It can be hard to convince people that playing children’s games is work. When you meet someone for the first time and tell them what you do, you usually get one of two reactions. They either get way too excited about how sweet your job must be, or they nod politely and start looking over your shoulder for a proper grown-up to talk to, presumably so they can discuss the budget deficit (or whatever grown-ups talk about).
Assuring quality for children’s games is important and challenging work. Here’s why...
Play is an important part of childhood. It’s not only fun, but is vital to building creativity, an active imagination and even emotional maturity. Play is a significant part of brain development in children, and a big part of how children learn about the world.
In recognition of this, children’s media organisations have increasingly been utilising storytelling and gaming to promote play-based learning.
Two Bulls is proud to be a part of this movement in children’s education and entertainment. Since our release of The Hidden Park in 2009, we’ve been leading the charge in creating innovative designs for children’s games, achieving wide recognition as specialists in children’s media, culminating in the 2014 launch of our dedicated children’s division, Two Moos.
To ensure everything Two Moos releases bears the high standard Two Bulls demands, it has to pass through the rigorous QA process applied to all our projects, but the Quality Assurance department’s contribution to our children’s games goes much further than testing and verifying behaviour.
When working with well-known properties like PBS KIDS, Sesame Workshop and Disney, our testers become intimately familiar with the characters and the story world involved. We diligently check all character interaction to ensure that our portrayals are always faithful to the source material.
We organise internal kid testing, often utilising the children of our staff and friends of staff (or, as we like to think of them, the Two Bulls extended family). Running informal testing with kids gives us some great insights into children’s motor skills and how they interact with our games, as despite our best efforts, our bitter, jaded QA professionals can sometimes find it hard to view the world with the excitement and curiosity of a child.
QA is integrated into each project’s team from the very start of a project, long before there’s anything testable. This early onboarding ensures QA have a thorough understanding of the project when it comes time to test. At Two Moos we’re involved in pre-development phases, including creative, wireframe and VO (voice-over) script. Our team is ensuring awesomeness is injected wherever possible by punching up VO and suggesting gameplay tweaks prior to and during development. We’re in the fortunate position of being a strong voice in any development team. Our creative feedback is heard, QA at Two Bulls is comprised only of those with the highest taste and distinction.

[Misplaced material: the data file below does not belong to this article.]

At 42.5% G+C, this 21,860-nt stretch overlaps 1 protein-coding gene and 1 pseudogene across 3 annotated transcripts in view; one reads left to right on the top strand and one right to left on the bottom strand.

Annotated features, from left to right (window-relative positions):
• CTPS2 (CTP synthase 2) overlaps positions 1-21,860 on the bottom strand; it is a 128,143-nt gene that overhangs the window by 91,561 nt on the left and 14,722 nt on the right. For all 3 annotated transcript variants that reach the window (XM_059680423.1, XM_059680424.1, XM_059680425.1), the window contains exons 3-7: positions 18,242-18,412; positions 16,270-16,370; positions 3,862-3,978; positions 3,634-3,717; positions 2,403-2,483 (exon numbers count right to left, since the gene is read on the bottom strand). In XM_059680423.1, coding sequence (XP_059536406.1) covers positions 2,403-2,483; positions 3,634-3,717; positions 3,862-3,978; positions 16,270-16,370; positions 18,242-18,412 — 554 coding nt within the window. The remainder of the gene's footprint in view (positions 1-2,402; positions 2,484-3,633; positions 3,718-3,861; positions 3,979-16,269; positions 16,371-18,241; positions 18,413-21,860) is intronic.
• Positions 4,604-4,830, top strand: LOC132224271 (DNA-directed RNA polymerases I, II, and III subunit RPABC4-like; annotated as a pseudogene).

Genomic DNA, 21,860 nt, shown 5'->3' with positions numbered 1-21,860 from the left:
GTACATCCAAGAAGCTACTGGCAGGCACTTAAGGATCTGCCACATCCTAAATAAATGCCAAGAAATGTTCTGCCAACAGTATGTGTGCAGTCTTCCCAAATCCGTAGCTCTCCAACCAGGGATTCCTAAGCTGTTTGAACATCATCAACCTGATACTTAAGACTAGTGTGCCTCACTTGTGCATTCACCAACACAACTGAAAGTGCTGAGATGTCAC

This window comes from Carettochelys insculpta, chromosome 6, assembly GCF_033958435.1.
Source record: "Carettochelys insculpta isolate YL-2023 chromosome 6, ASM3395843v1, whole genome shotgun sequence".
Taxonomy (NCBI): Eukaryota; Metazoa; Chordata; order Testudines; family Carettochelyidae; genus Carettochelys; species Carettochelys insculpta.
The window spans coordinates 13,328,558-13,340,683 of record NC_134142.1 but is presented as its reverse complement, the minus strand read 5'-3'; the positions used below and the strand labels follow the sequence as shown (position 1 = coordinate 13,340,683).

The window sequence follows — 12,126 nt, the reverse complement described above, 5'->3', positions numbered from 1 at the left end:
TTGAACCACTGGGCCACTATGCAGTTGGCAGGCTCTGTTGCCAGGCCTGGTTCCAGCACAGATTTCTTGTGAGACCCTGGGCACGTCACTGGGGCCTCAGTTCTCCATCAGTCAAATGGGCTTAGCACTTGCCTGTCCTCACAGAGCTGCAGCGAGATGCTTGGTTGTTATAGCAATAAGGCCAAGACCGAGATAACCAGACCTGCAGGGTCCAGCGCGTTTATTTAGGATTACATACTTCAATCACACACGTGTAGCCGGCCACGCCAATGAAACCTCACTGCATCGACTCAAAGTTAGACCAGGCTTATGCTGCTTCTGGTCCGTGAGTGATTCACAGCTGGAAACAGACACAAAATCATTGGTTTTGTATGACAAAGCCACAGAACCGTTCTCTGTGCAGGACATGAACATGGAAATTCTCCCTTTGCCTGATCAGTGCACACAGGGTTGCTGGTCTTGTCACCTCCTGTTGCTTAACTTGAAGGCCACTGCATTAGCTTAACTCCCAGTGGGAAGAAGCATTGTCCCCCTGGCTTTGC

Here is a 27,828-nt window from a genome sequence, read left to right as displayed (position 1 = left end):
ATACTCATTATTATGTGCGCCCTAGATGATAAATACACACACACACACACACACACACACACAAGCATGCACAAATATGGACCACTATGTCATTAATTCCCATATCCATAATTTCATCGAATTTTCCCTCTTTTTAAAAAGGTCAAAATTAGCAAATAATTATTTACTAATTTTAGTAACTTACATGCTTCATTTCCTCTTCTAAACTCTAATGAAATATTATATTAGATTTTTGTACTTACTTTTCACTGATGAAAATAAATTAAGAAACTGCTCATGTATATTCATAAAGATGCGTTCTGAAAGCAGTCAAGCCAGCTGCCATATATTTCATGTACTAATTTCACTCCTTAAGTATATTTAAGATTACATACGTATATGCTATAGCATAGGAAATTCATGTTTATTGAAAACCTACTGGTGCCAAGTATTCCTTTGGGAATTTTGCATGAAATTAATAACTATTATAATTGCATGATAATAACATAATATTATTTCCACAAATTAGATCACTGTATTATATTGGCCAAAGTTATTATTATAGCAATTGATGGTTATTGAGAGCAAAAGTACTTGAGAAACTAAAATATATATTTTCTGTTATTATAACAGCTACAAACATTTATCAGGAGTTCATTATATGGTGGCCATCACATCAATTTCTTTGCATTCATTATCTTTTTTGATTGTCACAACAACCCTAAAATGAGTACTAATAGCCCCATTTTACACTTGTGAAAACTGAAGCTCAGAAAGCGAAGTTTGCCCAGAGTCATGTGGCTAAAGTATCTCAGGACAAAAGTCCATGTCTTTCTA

Recently we worked with PBS KIDS on an app, website and five games for their popular animated series “Ready Jet Go!” The series aims to teach children all about astronomy and scientific enquiry and is backed with scientific advisement from NASA. With the weight of such a prestigious organisation behind your product, you need to make damn sure the educational content you include is correct.
On a project like this, QA is utilised immediately to pour over Wireframes and VO scripts to identify edge cases and verify facts. Our team emerged from this work with an encyclopaedic knowledge of Planet and Constellation positions, names, and their background in Greek myth, even verifying the correct pronunciations of the most troublesome constellations (Camelopardalis, IMHO).
What this adds to the end product is obvious. When we release, it’s with the confidence that not only will our gaming experience provide the fun today’s kids have come to expect, but we can also be sure that the educational experience we provide for them is of the highest possible quality.
While our department enjoys a degree of creative input to our projects, testing games targeted at an audience of children can also be a real challenge.
We strive to foster the user’s creativity and allow them as much freedom as possible. We want to encourage learning and exploring while also catering to kids at varying levels of development.
The cost of our ambition is often a monumental amount of edge cases (unusual scenarios in which users do unexpected things), because we allow our users the freedom to explore, we have to consider all the different ways they may use the product.
QA leads must consider lateral approaches to gameplay (to ensure all scenarios are handled), monitor how our games communicate, ensure we cater for children who are learning to read, and provide alternatives so that educational content doesn’t come across as condescending to older kids. In short, QA tries to fill the role of our most demanding end user.
We strive to incorporate emerging technologies to make the experience more than just an interaction with a screen. This often introduces a minefield of testable variables involving Virtual Reality, Augmented Reality, Geolocation tracking (often requiring our testers to get out and about), gesture recognition tools like Kinect and an even the occasional karaoke app requiring some brave tester to annoy the rest of the office with their vocal stylings.
Projects usually require the QA team to understand and do research on the technologies involved, and always require creativity to imagine the many ways in which the interacting technologies may have issues.
So yes, games testing is work.